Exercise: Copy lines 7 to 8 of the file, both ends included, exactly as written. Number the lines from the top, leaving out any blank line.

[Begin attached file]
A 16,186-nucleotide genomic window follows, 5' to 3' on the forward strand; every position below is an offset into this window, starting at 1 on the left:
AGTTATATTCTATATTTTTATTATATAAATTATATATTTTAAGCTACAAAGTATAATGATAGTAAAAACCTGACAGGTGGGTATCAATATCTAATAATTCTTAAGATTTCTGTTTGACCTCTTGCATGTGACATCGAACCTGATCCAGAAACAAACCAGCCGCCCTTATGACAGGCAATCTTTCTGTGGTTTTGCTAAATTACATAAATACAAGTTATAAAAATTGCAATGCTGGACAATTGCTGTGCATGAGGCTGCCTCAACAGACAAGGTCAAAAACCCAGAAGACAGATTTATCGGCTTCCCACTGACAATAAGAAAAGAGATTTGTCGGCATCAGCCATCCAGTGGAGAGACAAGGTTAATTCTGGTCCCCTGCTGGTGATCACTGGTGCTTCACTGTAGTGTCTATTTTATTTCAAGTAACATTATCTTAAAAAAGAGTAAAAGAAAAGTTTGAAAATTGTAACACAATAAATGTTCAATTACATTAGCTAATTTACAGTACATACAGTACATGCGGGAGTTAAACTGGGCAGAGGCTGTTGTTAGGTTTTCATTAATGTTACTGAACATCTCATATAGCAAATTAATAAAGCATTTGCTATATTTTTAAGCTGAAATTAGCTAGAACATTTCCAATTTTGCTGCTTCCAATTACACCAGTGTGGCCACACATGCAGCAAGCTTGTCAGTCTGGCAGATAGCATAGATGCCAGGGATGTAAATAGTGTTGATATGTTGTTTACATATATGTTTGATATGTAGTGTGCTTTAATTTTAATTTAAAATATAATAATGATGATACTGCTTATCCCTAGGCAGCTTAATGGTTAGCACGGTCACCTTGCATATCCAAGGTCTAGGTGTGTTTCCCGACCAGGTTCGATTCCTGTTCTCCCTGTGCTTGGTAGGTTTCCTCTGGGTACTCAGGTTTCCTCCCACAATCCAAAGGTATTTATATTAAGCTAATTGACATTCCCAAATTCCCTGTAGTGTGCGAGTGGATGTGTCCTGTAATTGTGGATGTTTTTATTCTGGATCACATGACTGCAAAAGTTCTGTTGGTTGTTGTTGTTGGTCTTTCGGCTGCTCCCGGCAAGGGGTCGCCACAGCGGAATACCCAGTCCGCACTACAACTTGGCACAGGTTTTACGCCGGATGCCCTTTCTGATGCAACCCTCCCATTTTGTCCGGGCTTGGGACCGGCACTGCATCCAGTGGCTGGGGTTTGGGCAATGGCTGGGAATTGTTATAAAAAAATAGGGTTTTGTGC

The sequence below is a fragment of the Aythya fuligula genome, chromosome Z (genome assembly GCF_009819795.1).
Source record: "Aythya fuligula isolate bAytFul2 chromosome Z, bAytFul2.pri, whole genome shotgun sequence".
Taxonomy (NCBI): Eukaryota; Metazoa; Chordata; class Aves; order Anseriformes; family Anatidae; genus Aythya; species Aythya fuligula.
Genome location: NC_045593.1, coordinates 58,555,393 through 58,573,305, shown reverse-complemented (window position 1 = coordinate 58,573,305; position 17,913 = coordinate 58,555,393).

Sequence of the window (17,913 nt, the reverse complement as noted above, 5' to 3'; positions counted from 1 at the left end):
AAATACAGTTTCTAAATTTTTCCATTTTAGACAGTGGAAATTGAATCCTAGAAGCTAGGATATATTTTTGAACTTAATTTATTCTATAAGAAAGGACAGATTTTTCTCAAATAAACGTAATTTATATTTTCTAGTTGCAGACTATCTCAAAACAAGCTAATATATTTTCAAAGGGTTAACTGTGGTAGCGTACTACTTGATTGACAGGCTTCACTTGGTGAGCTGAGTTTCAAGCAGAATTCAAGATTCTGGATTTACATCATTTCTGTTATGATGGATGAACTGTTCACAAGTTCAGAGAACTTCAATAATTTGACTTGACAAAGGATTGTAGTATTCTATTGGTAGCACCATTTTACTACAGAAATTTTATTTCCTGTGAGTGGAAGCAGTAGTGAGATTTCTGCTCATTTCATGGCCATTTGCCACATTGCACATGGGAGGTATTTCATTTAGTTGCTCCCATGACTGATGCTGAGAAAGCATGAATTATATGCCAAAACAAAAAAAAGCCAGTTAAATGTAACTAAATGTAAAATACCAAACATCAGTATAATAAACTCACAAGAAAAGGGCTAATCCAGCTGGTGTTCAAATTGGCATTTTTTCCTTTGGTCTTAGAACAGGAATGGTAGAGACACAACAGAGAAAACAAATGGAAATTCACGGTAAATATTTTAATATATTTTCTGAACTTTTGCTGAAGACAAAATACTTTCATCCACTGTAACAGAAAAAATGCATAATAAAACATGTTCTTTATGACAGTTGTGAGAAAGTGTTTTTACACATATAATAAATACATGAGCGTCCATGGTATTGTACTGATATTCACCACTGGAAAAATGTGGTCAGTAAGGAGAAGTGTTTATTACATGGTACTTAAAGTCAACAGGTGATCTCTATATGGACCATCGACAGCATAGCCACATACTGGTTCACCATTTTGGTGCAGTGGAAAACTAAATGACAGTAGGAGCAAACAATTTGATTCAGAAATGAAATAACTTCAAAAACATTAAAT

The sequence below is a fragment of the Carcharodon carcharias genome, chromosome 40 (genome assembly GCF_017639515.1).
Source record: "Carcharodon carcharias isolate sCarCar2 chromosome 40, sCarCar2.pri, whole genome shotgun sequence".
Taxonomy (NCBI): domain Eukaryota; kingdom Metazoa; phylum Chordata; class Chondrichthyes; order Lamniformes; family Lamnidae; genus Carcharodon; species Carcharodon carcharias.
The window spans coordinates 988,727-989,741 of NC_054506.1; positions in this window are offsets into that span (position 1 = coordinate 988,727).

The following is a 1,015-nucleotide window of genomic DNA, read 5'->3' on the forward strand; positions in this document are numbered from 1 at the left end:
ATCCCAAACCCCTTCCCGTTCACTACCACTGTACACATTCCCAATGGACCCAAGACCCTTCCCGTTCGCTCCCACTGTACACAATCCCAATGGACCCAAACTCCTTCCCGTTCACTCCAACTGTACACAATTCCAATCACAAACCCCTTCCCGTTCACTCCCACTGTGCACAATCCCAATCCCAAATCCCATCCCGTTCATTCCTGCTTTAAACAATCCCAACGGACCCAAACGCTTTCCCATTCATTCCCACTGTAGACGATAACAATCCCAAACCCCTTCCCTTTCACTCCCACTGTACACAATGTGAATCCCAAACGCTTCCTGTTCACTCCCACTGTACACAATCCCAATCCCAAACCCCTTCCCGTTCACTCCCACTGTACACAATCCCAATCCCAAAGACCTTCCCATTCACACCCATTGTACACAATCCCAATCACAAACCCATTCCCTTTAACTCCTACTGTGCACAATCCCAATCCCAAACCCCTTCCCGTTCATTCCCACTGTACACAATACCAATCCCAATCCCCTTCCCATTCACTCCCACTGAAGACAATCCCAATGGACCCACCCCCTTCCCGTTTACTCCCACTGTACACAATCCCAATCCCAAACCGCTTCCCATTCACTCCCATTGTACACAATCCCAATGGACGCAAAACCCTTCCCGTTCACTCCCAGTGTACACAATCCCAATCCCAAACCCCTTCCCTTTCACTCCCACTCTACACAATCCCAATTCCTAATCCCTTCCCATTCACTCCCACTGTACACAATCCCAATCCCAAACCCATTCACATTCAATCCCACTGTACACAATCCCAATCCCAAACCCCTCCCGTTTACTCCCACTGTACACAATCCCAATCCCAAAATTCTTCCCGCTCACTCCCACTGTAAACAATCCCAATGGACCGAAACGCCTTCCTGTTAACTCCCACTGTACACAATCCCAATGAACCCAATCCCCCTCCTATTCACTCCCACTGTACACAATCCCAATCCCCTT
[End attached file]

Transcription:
Sequence of the window (17,913 nt, the reverse complement as noted above, 5' to 3'; positions counted from 1 at the left end):
AAATACAGTTTCTAAATTTTTCCATTTTAGACAGTGGAAATTGAATCCTAGAAGCTAGGATATATTTTTGAACTTAATTTATTCTATAAGAAAGGACAGATTTTTCTCAAATAAACGTAATTTATATTTTCTAGTTGCAGACTATCTCAAAACAAGCTAATATATTTTCAAAGGGTTAACTGTGGTAGCGTACTACTTGATTGACAGGCTTCACTTGGTGAGCTGAGTTTCAAGCAGAATTCAAGATTCTGGATTTACATCATTTCTGTTATGATGGATGAACTGTTCACAAGTTCAGAGAACTTCAATAATTTGACTTGACAAAGGATTGTAGTATTCTATTGGTAGCACCATTTTACTACAGAAATTTTATTTCCTGTGAGTGGAAGCAGTAGTGAGATTTCTGCTCATTTCATGGCCATTTGCCACATTGCACATGGGAGGTATTTCATTTAGTTGCTCCCATGACTGATGCTGAGAAAGCATGAATTATATGCCAAAACAAAAAAAAGCCAGTTAAATGTAACTAAATGTAAAATACCAAACATCAGTATAATAAACTCACAAGAAAAGGGCTAATCCAGCTGGTGTTCAAATTGGCATTTTTTCCTTTGGTCTTAGAACAGGAATGGTAGAGACACAACAGAGAAAACAAATGGAAATTCACGGTAAATATTTTAATATATTTTCTGAACTTTTGCTGAAGACAAAATACTTTCATCCACTGTAACAGAAAAAATGCATAATAAAACATGTTCTTTATGACAGTTGTGAGAAAGTGTTTTTACACATATAATAAATACATGAGCGTCCATGGTATTGTACTGATATTCACCACTGGAAAAATGTGGTCAGTAAGGAGAAGTGTTTATTACATGGTACTTAAAGTCAACAGGTGATCTCTATATGGACCATCGACAGCATAGCCACATACTGGTTCACCATTTTGGTGCAGTGGAAAACTAAATGACAGTAGGAGCAAACAATTTGATTCAGAAATGAAATAACTTCAAAAACATTAAAT